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The #SudanUprising Is Being Led by Strong Women and These Videos are Proof

Viral photos and videos of Sudanese women leading protests are being called "iconic."

Nationwide protests continue in Sudan, as demonstrators continue to call on President Omar al-Bashir, who's been in power for 30 years, to step down.

Demonstrators have spent thee nights camped outside of military headquarters in the capital of Khartoum, according to a report from BBC Africa. They were subject to attacks from National Intelligence and Security Service (NISS) with "tear-gas and live bullets" being dispersed to break up protestors. There have also been reports of army soldiers stepping in to help demonstrators and shield them from NISS aggression.

Seven protesters have been killed and 15 injured while 42 members of the security forces have been injured, says the country's interior minister, Bishara Jumaa. Adding that almost 2,500 people have been arrested. According to Al Jazeera, two soldiers have been killed by security forces admits the unrest.

READ: How Sudanese Art Is Fueling the Revolution


Photos and videos from the protests have gone viral, and many are drawing inspiration from the people of Sudan for their persistence and determination in seeking change. One picture in particular, taken by Lana H. Haroun, shows a woman, who Buzzfeed News has identified as 22-year-old student Alaa Salah, standing on the roof of a car and leading fellow protestors in chanting "revolution." The image has been shared widely and is being called "iconic."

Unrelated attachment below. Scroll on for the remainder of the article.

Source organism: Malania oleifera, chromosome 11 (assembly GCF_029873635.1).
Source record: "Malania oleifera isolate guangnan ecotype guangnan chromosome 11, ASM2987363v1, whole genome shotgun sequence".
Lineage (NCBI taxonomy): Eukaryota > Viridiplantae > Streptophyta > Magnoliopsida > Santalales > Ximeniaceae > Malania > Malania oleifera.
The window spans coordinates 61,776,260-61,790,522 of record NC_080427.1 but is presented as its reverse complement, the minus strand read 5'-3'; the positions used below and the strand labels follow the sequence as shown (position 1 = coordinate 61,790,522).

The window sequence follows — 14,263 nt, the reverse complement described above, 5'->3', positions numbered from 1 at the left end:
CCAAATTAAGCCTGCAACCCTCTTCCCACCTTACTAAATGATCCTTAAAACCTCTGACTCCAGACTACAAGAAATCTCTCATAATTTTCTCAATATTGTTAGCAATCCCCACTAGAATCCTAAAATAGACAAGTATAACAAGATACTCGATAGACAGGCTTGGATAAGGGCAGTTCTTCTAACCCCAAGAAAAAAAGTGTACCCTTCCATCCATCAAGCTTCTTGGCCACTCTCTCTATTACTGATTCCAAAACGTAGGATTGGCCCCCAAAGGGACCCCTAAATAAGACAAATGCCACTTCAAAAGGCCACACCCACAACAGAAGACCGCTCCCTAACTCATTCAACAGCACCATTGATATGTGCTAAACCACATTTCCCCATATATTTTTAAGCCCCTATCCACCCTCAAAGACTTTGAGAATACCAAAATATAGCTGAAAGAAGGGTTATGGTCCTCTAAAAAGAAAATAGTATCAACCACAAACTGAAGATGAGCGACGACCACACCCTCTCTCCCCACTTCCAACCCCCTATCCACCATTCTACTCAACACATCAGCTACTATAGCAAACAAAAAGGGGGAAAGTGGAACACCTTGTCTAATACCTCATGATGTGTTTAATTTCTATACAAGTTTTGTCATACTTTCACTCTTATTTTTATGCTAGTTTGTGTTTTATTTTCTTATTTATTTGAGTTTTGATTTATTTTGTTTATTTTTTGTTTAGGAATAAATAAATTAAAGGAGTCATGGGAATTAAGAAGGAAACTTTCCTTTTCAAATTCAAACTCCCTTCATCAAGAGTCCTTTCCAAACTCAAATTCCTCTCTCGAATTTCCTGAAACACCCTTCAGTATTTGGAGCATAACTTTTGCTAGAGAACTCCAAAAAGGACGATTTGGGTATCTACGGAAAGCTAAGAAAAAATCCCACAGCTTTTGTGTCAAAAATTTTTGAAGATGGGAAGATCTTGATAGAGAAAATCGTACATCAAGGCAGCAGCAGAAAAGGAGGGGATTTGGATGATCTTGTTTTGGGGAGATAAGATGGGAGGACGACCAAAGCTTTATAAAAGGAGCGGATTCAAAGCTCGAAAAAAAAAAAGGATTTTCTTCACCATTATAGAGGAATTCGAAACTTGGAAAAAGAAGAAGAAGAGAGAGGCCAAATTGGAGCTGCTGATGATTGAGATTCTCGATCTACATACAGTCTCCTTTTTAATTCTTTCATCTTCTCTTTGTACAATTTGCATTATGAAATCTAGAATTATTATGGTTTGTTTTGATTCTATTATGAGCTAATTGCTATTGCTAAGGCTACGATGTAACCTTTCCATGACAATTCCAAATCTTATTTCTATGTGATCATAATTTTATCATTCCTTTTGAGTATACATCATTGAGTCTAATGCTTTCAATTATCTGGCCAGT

Interfaith educator Hind Makki, broke down the imagery and the symbolism behind Salah's garments in a thread shared on Twitter. "She's wearing a white tobe (outer garment) and gold moon earrings," wrote Makki. "The white tobe is worn by working women in offices and can be linked w/cotton (a major export of Sudan), so it represents women working as professionals in cities or in the agricultural sector in rural areas."

She also shared the historical significance of women-led protest in Sudan. "Sudanese everywhere are referring to female protestors as 'Kandaka,' which is the title given to the Nubian queens of ancient Sudan whose gift to their descendants is a legacy of empowered women who fight hard for their country and their rights."

The viral photos and videos have sparked a conversation online about how women have remained on the frontlines of revolution, both now and throughout history.









Photo: Aisha Asamany

How Relocating to Ghana Helped Reinvigorate Jewelry Designer Aisha Asamany's Work

Moving to Ghana gave Aisha Asamany's luxury jewelry brand, inspired by Adinkra symbols that traditionally project strength, fearlessness, love and power, renewed verve to tell personal stories of her growing clientele.

In 2019, the government of Ghana made a global splash with its Year of Return initiative – the campaign sought to encourage the African diaspora to return home to the continent, specifically to Ghana.

Linked to the 400th year commemoration of the first recorded landing of slaves in the United States, it became a launchpad for the Ghanaian government to convince Black people around the world to permanently settle in the West African country.

Aisha Asamany, a corporate management consultant for high-profile UK financial institutions turned self-taught luxury jewelry designer was one of many who heeded the call, trading in the corporate life for a spiritual and an entrepreneurial journey – one of joy, appreciation, and representation in her fatherland.